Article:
Lonely people feel ashamed of their state, and they have reasons for it. And here comes one of my favorite parts of the book. The author criticizes much of the self-help literature out there because it makes the lonely person feel responsible for their pain. Some of it glorify solitude as a chance for self-discovery and self-nurturing, totally missing the point. The other half takes another approach by telling lonely people that “it’s in your hands,” “it’s within your reach” to make yourself feel better, as if you can overcome by yourself things over which you have no control. This is particularly dear to me because I fell in that trap. Thankfully my therapist deconstructed that ingrained belief because I used to feel responsible for everything that happened to me and in my life. I felt responsible for being sick and sometimes I still feel responsible for my MS not listening to me and to how I take so much better care of myself now. (Like “what am I doing wrong?” Answer: nothing.) The truth is unemployment, poverty, illness, and other factors can cage people in, and sometimes there isn’t much they can do.

The book ends on a bittersweet note. Much as I thought would happen with multiple sclerosis, Emily White thought that after reading and researching so much on loneliness she would be able to keep it at bay. But although she overcame the worst of her loneliness, she still feels it lurking, waiting for a moment she looks away to settle in again. And once again she says that maybe, in this case, help can only come from the outside.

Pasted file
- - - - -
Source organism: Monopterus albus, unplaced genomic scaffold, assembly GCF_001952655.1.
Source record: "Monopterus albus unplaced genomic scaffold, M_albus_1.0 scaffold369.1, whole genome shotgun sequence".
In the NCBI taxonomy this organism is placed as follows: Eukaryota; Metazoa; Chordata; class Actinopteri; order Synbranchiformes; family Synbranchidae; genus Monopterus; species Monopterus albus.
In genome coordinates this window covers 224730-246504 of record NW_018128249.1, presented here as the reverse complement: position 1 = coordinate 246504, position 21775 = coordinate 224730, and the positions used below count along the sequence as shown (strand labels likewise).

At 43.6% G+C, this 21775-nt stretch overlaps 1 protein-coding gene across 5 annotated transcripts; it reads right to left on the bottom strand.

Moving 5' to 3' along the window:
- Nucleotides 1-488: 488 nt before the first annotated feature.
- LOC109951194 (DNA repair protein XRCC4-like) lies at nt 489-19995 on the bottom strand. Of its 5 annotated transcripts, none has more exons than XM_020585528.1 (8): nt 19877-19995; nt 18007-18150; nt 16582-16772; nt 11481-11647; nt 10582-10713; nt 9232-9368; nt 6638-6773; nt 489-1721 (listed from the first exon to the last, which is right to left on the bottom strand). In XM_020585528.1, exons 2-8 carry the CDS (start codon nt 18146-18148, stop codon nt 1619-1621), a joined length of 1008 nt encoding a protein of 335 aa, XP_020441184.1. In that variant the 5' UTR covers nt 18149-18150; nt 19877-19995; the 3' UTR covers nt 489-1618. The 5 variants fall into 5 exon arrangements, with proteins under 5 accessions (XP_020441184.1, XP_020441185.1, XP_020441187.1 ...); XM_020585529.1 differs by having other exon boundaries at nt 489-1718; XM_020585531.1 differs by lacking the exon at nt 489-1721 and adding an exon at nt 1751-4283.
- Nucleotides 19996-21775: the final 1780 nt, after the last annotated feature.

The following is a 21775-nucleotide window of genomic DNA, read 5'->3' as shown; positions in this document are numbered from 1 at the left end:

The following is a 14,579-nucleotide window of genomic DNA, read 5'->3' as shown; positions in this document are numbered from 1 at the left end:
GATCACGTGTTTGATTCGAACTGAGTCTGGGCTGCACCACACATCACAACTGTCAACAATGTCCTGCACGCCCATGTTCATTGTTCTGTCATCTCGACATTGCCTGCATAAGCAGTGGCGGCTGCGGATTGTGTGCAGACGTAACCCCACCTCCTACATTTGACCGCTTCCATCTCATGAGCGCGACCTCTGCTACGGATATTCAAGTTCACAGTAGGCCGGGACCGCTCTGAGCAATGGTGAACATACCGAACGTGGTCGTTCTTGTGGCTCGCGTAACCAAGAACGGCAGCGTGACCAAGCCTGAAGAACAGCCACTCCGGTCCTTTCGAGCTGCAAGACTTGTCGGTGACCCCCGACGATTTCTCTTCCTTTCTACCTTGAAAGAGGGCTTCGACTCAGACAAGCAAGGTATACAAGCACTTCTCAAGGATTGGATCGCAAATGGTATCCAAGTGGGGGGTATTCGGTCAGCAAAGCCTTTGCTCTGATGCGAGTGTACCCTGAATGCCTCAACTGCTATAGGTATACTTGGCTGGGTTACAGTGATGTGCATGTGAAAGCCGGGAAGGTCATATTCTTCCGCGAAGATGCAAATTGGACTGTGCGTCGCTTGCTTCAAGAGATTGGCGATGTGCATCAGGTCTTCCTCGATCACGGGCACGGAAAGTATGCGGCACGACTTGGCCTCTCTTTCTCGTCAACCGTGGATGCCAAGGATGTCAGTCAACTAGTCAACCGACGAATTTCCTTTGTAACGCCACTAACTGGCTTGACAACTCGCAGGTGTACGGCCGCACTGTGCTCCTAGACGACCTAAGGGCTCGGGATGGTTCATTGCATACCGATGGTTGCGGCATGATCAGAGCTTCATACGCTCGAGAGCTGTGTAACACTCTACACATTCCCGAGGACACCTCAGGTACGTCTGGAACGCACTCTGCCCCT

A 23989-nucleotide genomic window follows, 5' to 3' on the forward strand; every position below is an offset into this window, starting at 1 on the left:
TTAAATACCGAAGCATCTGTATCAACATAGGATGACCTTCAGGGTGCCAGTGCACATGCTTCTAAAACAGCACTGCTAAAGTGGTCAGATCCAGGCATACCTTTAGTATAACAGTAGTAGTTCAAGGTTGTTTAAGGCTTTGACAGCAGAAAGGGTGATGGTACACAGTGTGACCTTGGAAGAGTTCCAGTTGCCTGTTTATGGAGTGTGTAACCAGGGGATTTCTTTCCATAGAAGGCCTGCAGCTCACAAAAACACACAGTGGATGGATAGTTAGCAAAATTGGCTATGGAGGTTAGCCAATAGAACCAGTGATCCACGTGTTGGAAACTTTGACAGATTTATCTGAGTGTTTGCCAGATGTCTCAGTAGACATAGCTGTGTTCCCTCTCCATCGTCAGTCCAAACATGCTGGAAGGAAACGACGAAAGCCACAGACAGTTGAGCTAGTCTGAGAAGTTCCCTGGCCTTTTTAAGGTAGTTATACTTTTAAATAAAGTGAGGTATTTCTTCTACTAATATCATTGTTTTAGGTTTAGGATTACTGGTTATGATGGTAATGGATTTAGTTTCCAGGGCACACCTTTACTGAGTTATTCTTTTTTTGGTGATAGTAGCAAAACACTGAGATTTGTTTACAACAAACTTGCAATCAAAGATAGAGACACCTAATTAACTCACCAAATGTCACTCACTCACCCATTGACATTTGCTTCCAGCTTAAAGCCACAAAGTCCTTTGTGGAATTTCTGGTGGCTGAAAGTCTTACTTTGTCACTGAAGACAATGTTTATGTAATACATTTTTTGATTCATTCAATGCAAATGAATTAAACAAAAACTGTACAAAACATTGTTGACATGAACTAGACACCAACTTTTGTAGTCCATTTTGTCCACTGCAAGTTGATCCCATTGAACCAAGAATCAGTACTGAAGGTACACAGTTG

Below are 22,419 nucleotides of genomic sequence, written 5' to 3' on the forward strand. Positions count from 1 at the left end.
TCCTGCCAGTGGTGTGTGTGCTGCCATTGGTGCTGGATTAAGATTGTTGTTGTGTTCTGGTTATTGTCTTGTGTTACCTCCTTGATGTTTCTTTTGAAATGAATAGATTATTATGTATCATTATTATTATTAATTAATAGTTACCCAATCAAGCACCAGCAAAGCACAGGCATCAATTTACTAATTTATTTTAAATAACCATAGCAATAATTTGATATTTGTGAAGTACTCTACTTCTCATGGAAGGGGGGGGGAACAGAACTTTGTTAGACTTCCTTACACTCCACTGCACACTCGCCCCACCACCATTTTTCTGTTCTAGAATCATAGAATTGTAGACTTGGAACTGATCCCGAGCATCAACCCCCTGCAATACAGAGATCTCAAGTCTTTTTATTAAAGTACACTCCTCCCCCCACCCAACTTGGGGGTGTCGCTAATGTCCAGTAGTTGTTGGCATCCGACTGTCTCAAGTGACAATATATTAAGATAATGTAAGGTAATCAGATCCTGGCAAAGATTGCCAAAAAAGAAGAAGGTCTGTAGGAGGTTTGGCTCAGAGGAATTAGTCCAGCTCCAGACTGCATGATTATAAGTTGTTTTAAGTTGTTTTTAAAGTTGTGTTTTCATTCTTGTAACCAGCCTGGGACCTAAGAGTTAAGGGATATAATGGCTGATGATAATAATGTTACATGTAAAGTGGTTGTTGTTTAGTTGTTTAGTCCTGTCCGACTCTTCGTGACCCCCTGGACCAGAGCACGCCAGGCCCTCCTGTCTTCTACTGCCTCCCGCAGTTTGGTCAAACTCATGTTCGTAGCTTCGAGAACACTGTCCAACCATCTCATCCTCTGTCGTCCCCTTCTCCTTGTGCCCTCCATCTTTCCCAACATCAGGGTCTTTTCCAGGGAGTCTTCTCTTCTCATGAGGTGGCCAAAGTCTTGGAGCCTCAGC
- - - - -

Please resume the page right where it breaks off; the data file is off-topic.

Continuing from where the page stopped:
New definition of exhaustion

Last Saturday, as I mentioned on my last post, I had to sleep 11 hours out of complete exhaustion. I thought Sunday I would feel refreshed and ready to continue to fight my battles but I ended up sleeping 12 hours. I only left my apartment last weekend to have dinner at my mom’s on Sunday. She said my eyes looked really sleepy but I was in a good mood and the dinner went well. Monday morning I didn’t hear the alarm because I was in a such a deep sleep. When I finally got up, I went to the kitchen first and then went to the bathroom. I have a vague memory of a feeling of nausea taking over my body and then the lights went out. I passed out.